By Dan Delurey

The United Nations Climate Change Conference in Copenhagen last December did not produce a new, binding agreement among countries that would govern reductions in emissions and concentrations of greenhouse gases. It does not appear, however, to have dampened the momentum for serious action on climate change in individual nations.

It also appears as though the Copenhagen meeting did give countries an opportunity to understand that there is an important tool that either is or should be in their energy toolbox that can also help in achieving climate change goals – smart grid. In Copenhagen, the Demand Response and Smart Grid Coalition (DRSG) became the first ever UN-accredited smart grid delegation to a UN climate change meeting. Why did DRSG go? What is it about smart grid that makes it, according to some, not only helpful but perhaps essential to achieving climate change goals?

The link between smart grid and climate change is actually quite straightforward – at least for those in the demand response and smart grid community. Smart grid and demand response (what we like to call the “smart grid in action”) do three things.

First, demand response and smart grid increase the amount of energy efficiency that can be wrung out of homes and businesses. This is in part due to the automated sensors and control systems that are being used in deployments. It also is in part due to the so-called “information effect”. This refers to the fact that it is well known across various industries that consumers respond to feedback by altering their actions and behaviour. The problem in electricity is that customers have never got – and still don’t get today – any good and timely informational feedback that they can use. That will change with smart grid. Customers will receive pertinent information on their usage – and its impact on emissions – in a timely and proximate manner. The early results are in, and it shows that electricity customers will respond to feedback and become more energy efficient overall – to the tune of 5-15% more efficient. This is the reason that in the United Kingdom, there is a smart metering initiative not only in the energy plan but also in its climate plan.

Second, demand response and smart grid will allow greater amounts of renewable energy to be put on an electricity system than otherwise would be the case. In fact, in the US, the DOE, FERC and NERC (the entity designated by Congress to be reliability “czar”) all came out with statements in 2009 that said that smart grid is essential to growth in renewable energy. Why? Well, one has to look at few other statistics than the fact that over 80% of the wind resource in the US is available only at night. Not only is wind an intermittent and variable resource, but so is solar. Absent the use of new monitoring, sensory, communications and control technology on the utility system, and without the ability to quickly and reliably modify the demand on the system via demand response, the operation of the grid will not be dynamic yet reliable enough to accommodate heavy doses of renewables.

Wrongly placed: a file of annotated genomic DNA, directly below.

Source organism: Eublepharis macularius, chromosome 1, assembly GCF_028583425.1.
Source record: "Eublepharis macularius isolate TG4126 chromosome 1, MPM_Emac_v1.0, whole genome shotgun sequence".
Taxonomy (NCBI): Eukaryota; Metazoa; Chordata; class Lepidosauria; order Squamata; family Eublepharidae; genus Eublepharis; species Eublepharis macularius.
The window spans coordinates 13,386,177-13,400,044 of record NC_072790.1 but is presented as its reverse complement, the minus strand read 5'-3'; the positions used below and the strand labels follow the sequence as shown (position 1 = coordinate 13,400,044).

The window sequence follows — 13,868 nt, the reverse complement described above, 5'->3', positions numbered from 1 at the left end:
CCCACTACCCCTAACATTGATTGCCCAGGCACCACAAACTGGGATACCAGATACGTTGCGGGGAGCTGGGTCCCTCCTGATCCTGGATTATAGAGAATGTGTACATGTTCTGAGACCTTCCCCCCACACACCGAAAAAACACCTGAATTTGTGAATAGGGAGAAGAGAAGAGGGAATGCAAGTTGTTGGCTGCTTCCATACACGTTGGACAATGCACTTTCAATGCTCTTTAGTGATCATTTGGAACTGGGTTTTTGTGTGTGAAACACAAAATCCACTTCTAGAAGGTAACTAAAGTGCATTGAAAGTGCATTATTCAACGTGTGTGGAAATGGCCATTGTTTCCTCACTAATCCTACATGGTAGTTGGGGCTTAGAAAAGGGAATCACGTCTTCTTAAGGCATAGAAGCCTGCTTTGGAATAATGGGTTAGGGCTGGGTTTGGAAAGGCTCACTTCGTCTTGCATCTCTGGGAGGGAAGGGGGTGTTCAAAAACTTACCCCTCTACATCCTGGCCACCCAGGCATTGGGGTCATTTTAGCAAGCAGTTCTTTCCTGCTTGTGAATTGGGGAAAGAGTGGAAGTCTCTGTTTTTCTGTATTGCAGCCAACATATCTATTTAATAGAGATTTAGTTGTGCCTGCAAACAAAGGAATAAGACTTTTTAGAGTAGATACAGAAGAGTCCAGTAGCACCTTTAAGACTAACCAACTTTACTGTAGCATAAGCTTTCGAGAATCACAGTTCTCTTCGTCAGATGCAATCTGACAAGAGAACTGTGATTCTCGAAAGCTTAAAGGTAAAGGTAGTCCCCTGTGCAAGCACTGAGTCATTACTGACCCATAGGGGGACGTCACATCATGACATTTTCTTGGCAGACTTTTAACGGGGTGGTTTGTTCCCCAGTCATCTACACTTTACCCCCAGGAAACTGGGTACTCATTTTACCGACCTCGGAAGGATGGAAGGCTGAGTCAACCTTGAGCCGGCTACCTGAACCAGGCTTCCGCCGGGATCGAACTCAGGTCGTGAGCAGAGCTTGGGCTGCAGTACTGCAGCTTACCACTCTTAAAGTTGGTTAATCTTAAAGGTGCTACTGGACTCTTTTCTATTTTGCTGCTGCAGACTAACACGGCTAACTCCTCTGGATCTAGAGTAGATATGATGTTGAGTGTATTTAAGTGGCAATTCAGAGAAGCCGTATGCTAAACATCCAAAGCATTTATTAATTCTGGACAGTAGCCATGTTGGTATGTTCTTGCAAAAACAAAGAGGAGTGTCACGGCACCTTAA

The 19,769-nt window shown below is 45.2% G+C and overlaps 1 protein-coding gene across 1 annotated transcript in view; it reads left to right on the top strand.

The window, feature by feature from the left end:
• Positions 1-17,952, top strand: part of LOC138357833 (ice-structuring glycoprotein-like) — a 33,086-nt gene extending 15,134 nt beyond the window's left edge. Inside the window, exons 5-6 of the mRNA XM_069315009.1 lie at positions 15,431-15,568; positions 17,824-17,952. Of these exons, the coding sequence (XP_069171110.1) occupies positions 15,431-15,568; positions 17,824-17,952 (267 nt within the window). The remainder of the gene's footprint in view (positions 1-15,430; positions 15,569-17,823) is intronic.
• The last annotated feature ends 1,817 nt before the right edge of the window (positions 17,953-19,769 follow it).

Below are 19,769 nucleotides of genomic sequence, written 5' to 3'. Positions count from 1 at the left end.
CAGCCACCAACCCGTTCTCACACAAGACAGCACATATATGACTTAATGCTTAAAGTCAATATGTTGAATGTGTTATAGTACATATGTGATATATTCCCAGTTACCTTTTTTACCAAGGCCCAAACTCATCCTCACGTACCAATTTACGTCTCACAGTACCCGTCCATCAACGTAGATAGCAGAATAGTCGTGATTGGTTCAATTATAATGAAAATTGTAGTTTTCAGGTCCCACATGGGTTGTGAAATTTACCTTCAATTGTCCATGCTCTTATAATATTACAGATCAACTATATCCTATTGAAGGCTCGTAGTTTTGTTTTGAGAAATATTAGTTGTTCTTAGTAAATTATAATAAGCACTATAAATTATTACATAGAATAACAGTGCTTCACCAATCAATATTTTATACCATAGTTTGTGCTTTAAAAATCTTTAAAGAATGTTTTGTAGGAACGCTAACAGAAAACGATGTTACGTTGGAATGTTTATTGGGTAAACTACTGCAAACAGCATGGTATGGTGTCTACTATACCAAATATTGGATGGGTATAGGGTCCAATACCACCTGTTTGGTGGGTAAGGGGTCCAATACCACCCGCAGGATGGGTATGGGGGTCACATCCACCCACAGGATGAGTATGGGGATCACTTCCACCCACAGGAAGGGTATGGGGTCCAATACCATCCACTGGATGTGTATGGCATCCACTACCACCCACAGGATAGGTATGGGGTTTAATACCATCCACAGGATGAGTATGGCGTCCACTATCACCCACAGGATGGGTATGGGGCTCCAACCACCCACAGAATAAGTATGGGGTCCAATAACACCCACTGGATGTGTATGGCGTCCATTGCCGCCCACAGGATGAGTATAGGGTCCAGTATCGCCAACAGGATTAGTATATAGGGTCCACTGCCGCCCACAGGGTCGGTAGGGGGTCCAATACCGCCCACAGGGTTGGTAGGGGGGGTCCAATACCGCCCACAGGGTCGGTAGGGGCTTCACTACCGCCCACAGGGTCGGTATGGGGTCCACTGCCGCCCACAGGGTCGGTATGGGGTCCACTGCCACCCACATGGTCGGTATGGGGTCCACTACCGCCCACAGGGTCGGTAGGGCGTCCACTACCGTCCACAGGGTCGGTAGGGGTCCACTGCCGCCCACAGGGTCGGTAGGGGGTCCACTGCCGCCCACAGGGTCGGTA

The third reason is somewhat similar to the second – but it is much more complex and challenging. I refer to the introduction of large numbers of electric vehicles on the electricity grid. A move to electric vehicles appears to have a clear climate change benefit, as the direct use of carbon fuels in vehicles is replaced by electricity that can be more efficiently produced by whatever the fuel source is (and where renewable energy available only in the evening can play a major role in recharging). But many a utility executive today is of two minds when it comes to electric vehicles. On the one hand, it promises an entirely new market segment for them to serve, but on the other hand it is one that potentially means millions of vehicles constantly going on and off the grid, sometimes injecting electricity into it and other times drawing power from it. However they view it, one thing is unanimous among utility leaders – they will need a smart grid to accommodate the new world of electric transportation.

This is the message that the DRSG Coalition took to Copenhagen and by all accounts it seems to have resonated. For the first time, smart grid terms and concepts were showing up in presentations about climate change and being dropped in conversation among delegates.

Most importantly, however, were the signs that the climate change “community” was beginning to listen and take notice of the importance of smart grid to climate change. One of the leading non-governmental organisations on the climate change stage took the opportunity to release its own smart grid white paper in Copenhagen.

One of the hardest things to do in either the business or policy world can be “connecting the dots” or breaking down “silos”. In the case of the demand response and smart grid community, we need to take it upon ourselves to not just talk to the environmental/ climate change community once a year at the UN meeting. We also need to adopt as a major goal building a bridge between smart grid and climate change. A bridge that mitigates climate change by fast-track development of smart grid – that sounds like a pretty good deal for everyone, doesn’t it?